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Why Chatham and Aylesford will be one to watch in 2015

The constituency of Chatham and Aylesford in the South East is going to be one of the most interesting and hard-fought races in the 2015 general elections. It will be a contest between Tracey Crouch MP (Con) and Labour’s PPC, Tristan Osborne. I met with both candidates to discuss the race, their hopes for it and what they believe will be the main issues. These are the key factors in the race:

It has national significance

The constituency was created in 1995 and since then, its results have reflected national government. The area was a devout Labour seat under previous MP, Jonathan Shaw until 2010, when Tracey Crouch (Con) was elected. This is why Labour have targeted the area on its list of 106 “battleground seats” predicting that a Labour win in Chatham and Aylesford would give Ed Miliband a parliamentary majority of 60.

Tracey Crouch is more than aware of this, saying: “It’s really important for Labour to win seats in the South East. To be honest with you, if they want to get anywhere near national government, they are going to have to win seats like mine.”

The two candidates are not your usual suspects

Tracey Crouch has established herself as somewhat of a party rebel.  She was one of the 81 Conservative MPs who rebelled against David Cameron in a vote on an European Union referendum and has said she is a politician “who votes how she believes”. Outside of Parliament, she is a fully qualified football coach, who spends her Saturday mornings with her team, Meridian Girls.

On the other hand, Tristan Osborne commutes to London daily where he works in a small business. A former Special Constable in the Metropolitan Police, he says he is “a big believer in people coming into politics from the outside of the Westminster bubble.”

The candidates reflect a new generation of politics

The current age of an MP is 50. Tracey Crouch is 37-years-old whilst Tristan Osborne is just 30. And he believes he and Tracey’s age give them the edge when it comes to campaigning. He said: “I think that means both of us have a more campaigning and ground-based understanding that to win elections now, you can’t just to sitting in Westminster, talking about what you are doing.”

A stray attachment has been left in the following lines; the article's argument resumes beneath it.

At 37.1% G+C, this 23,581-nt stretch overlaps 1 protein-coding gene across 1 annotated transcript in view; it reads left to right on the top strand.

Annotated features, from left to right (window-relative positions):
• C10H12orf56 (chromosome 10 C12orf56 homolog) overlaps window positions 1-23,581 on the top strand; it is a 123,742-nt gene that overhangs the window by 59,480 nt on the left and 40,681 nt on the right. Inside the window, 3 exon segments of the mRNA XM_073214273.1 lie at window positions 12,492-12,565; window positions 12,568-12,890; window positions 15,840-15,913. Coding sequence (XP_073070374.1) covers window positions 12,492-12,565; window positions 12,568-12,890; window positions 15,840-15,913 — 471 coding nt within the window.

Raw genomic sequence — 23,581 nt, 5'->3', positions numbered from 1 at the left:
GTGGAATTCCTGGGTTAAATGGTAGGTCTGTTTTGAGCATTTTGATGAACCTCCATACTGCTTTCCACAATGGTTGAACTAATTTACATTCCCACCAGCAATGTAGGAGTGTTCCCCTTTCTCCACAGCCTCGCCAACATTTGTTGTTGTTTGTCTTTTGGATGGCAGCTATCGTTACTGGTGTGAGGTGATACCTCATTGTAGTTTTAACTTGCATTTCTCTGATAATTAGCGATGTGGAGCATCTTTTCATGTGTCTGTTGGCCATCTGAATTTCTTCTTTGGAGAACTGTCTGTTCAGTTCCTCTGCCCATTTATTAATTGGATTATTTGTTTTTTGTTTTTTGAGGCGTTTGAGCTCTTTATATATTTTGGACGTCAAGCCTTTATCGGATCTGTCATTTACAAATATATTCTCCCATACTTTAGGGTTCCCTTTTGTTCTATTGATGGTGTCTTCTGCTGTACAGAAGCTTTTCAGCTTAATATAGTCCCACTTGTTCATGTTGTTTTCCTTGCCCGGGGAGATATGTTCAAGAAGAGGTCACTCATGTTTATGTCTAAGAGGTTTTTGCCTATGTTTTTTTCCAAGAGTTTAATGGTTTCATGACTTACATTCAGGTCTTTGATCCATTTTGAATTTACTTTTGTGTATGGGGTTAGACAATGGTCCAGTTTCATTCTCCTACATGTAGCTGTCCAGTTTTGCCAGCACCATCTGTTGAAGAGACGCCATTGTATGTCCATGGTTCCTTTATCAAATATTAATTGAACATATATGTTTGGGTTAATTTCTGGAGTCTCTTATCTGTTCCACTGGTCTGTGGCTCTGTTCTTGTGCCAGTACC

Both candidates are avid users of Twitter, run award-winning blogs (Tracey’s and Tristan’s) and are frequently out and about in the constituency, doing everything short of kissing babies. It is this approach that is making the race so unique; both candidates know that their constituents want to see and hear from them all the time, not just a few weeks before they go to the polls.

A variety of issues matter to the people

Both candidates unanimously agreed that the economy will be the biggest issue. The issue of jobs and business is a key factor in the area, built upon what Tracey says is “a constituency with a low to middle income group, self-employed, ‘white van man’ kind of aspirational class.”

But they also made it clear that other issues matter to the people of Chatham and Aylesford. One of the most polarising is the debate over the Thames Estuary airport. With firmer plans set to emerge in coming years, the candidates’ positions on an airport in the Estuary could play a major part in the campaign. Issues also mentioned include the NHS, education (Medway is among the lowest performing areas for primary schools in the entire country) and crime.

The constituency has a wide demographic

I was out with Tristan Osborne in the village of Burham, a small, rural community that one could mistake for Emmerdale. The main issue there was Kent County Council cuts to bus services. But Burham is just twenty minutes away from the heart of the centre of Chatham, a densely-populated, low-income area with higher levels of crime and anti-social behaviour. A voter on Luton Road will have slightly different priorities to the voter in Burham and it makes for a diverse range of opinions.

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